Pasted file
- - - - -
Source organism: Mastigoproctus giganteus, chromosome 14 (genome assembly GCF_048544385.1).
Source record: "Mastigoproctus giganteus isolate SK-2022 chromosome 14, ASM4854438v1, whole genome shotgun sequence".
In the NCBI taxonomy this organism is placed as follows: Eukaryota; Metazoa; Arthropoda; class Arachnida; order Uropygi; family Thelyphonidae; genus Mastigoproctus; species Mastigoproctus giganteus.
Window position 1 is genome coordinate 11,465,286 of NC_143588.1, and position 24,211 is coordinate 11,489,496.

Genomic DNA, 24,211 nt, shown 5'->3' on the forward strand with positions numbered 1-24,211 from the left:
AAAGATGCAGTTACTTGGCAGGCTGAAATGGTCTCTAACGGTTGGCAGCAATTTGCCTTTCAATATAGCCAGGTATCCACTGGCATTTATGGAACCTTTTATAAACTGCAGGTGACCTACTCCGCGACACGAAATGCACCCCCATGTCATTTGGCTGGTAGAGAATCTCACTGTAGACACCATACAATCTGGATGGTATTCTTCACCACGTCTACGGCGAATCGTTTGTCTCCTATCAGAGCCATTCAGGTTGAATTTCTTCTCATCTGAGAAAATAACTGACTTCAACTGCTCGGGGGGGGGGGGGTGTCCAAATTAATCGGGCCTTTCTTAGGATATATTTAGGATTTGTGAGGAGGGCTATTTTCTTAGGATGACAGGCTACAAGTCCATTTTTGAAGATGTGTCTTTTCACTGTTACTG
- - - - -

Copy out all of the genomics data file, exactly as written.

Source organism: Mastigoproctus giganteus, chromosome 14 (genome assembly GCF_048544385.1).
Source record: "Mastigoproctus giganteus isolate SK-2022 chromosome 14, ASM4854438v1, whole genome shotgun sequence".
In the NCBI taxonomy this organism is placed as follows: Eukaryota; Metazoa; Arthropoda; class Arachnida; order Uropygi; family Thelyphonidae; genus Mastigoproctus; species Mastigoproctus giganteus.
Window position 1 is genome coordinate 11,465,286 of NC_143588.1, and position 24,211 is coordinate 11,489,496.

Genomic DNA, 24,211 nt, shown 5'->3' on the forward strand with positions numbered 1-24,211 from the left:
AAAGATGCAGTTACTTGGCAGGCTGAAATGGTCTCTAACGGTTGGCAGCAATTTGCCTTTCAATATAGCCAGGTATCCACTGGCATTTATGGAACCTTTTATAAACTGCAGGTGACCTACTCCGCGACACGAAATGCACCCCCATGTCATTTGGCTGGTAGAGAATCTCACTGTAGACACCATACAATCTGGATGGTATTCTTCACCACGTCTACGGCGAATCGTTTGTCTCCTATCAGAGCCATTCAGGTTGAATTTCTTCTCATCTGAGAAAATAACTGACTTCAACTGCTCGGGGGGGGGGGGGTGTCCAAATTAATCGGGCCTTTCTTAGGATATATTTAGGATTTGTGAGGAGGGCTATTTTCTTAGGATGACAGGCTACAAGTCCATTTTTGAAGATGTGTCTTTTCACTGTTACTG